Dividend recaps, a kind of borrowing long condemned for loading up companies with debt for the benefit of their private equity owners, has surged.
The initial public offering of Apria Healthcare last week was a $170 million boon to Blackstone Group, the private equity firm that is Apria’s majority owner.
But as lucrative as that payday was, it wasn’t as good as the one Blackstone extracted from the company just a few weeks earlier: about $200 million in dividends, paid with borrowed cash.
The practice has a divisive history — Hertz and Payless, the shoe retailer, are just two of the companies that recently faltered after their private equity owners heaped debt on them while pulling out cash. Now dividend payouts are booming again.
In the second half of 2020, private equity-owned companies borrowed some $27 billion to hisse for dividends or debt restructurings, according to a report by S&P Küresel Market Intelligence’s Leveraged Commentary & Veri. That was the most active period for these loans in nearly three years.
And the borrowing hasn’t slowed down this year: $4.7 billion in the first six weeks. That was the second-highest amount for any comparable period since the firm began tracking that veri in 2000.
This form of borrowing is surging just as private equity firms are likely to face greater scrutiny with Democrats now in control of Congress and the White House.
The revival in these transactions — called dividend recapitalizations — can be traced back to the upheaval of the pandemic and the policy responses meant to steady the economy.
First, there’s pent-up demand. Private equity firms spent much of the first half of last year making mühlet that companies in their portfolios were sturdy enough to survive the pandemic. Any borrowing that was put on hold then can happen now that fear of economic disaster has begun to ebb.
Second, there’s plenty of cash available from lenders willing to make these loans. With interest rates at rock bottom, institutional investors are looking for ways to get better returns than they’d get from corporate bonds or money market funds. That means they’re increasingly willing to buy the leveraged loans that are the main financing mechanism for dividend recaps.
The high demand for leveraged loans is “opening the door to opportunistic transactions, such as dividend recapitalizations,” said Marina Lukatsky, a senior director with S&P Küresel Market Intelligence’s LCD.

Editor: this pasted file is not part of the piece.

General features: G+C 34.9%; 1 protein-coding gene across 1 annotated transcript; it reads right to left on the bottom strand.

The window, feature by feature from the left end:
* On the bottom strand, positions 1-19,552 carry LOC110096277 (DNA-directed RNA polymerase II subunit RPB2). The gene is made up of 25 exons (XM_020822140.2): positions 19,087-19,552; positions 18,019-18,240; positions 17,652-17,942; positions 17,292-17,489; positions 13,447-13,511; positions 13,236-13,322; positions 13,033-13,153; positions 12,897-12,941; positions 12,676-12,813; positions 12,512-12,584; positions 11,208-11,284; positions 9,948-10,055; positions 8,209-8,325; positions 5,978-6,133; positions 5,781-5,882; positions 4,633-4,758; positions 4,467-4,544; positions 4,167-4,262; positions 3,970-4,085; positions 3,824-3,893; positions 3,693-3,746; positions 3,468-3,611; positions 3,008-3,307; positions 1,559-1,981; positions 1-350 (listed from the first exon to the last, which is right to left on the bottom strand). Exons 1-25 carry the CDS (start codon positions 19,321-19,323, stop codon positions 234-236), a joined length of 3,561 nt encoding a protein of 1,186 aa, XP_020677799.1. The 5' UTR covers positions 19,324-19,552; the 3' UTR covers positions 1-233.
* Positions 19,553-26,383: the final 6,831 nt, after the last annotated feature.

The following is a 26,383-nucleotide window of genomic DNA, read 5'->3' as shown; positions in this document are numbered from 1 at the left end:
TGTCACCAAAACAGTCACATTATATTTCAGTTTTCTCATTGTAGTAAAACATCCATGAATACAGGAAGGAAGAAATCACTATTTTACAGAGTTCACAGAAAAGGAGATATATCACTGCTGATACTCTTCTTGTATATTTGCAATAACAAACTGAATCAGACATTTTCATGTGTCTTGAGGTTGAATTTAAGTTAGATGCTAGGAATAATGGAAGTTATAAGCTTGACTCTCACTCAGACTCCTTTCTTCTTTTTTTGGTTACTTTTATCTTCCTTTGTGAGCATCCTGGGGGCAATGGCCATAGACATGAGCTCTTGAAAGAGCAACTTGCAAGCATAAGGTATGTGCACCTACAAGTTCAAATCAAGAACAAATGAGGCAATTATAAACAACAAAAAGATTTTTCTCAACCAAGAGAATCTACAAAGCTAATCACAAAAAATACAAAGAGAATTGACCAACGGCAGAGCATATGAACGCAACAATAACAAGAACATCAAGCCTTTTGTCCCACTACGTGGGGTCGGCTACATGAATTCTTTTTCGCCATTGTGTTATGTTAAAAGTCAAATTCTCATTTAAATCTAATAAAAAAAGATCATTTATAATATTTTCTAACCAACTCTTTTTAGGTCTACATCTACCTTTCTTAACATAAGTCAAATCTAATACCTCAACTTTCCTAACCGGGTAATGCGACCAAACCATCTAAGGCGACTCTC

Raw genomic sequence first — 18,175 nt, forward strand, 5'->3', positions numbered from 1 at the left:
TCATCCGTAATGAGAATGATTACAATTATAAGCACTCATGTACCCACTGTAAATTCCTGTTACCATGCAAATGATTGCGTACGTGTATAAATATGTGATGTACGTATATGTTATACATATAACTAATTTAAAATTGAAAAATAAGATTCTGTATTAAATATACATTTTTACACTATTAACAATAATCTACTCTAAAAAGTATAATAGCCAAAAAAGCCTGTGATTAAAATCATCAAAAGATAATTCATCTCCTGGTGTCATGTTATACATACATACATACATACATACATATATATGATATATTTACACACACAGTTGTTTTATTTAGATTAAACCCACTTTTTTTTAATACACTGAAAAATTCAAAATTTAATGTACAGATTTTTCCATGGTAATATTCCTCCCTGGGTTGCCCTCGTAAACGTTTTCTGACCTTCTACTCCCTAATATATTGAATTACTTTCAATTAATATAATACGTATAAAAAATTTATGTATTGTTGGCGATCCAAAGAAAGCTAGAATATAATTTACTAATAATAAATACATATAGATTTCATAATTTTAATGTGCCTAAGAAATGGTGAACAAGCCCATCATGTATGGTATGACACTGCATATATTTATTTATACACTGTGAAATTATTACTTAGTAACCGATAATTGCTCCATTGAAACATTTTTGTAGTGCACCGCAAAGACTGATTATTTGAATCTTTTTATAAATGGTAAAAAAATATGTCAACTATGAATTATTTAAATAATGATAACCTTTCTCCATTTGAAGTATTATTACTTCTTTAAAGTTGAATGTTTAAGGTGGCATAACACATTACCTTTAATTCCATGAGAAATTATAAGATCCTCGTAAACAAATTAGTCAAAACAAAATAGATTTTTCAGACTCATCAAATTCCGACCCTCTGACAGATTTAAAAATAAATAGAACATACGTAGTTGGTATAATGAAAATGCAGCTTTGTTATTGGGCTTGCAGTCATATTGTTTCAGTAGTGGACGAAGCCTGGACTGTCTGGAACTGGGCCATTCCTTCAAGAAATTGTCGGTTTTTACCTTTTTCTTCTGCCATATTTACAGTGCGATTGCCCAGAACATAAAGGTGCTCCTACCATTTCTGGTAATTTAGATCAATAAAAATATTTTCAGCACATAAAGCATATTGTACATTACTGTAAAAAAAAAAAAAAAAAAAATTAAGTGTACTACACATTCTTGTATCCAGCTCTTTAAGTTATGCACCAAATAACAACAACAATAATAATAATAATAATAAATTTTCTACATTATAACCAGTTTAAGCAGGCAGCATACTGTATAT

When private equity firms take dividends from their companies, the money doesn’t entirely go straight into its coffers. Rather, the payment goes to the investment fund that technically owns the company and in which the private equity firm’s clients — including charitable foundations and big pension systems — hold a stake.
That makes dividend recaps a crucial tool for private equity firms to keep clients happy — and a way to deliver returns to clients even if a company isn’t turning a big profit.
“Dividend recapitalizations are occasionally used to return funds to the pension fund investor so they can reinvest in another asset and ultimately strengthen retirements,” said Drew Maloney, president of the American Investment Council, the association for private equity industry.
But some Democrats in Congress hold a less benign view, and the borrowing boom is being closely watched by lawmakers including Senator Elizabeth Warren of Massachusetts.
Senator Elizabeth Warren has proposed legislation that would limit how quickly private equity firms could take dividends from companies they controlled.Credit…Samuel Corum/Getty Images
Ms. Warren, an outspoken critic of private equity, said the dividend paid by Apria was indicative of how Wall Street firms are “padding their own pockets.”
A centerpiece of her unsuccessful run for president in 2020 was the Stop Wall Street Looting Act, which, among other things, would prohibit private equity firms from collecting dividends for two years after taking control of a company. Ms. Warren’s measure would also seek to hold Wall Street firms accountable for the impact of any kanunî obligations incurred by those companies while under a private equity firm’s control.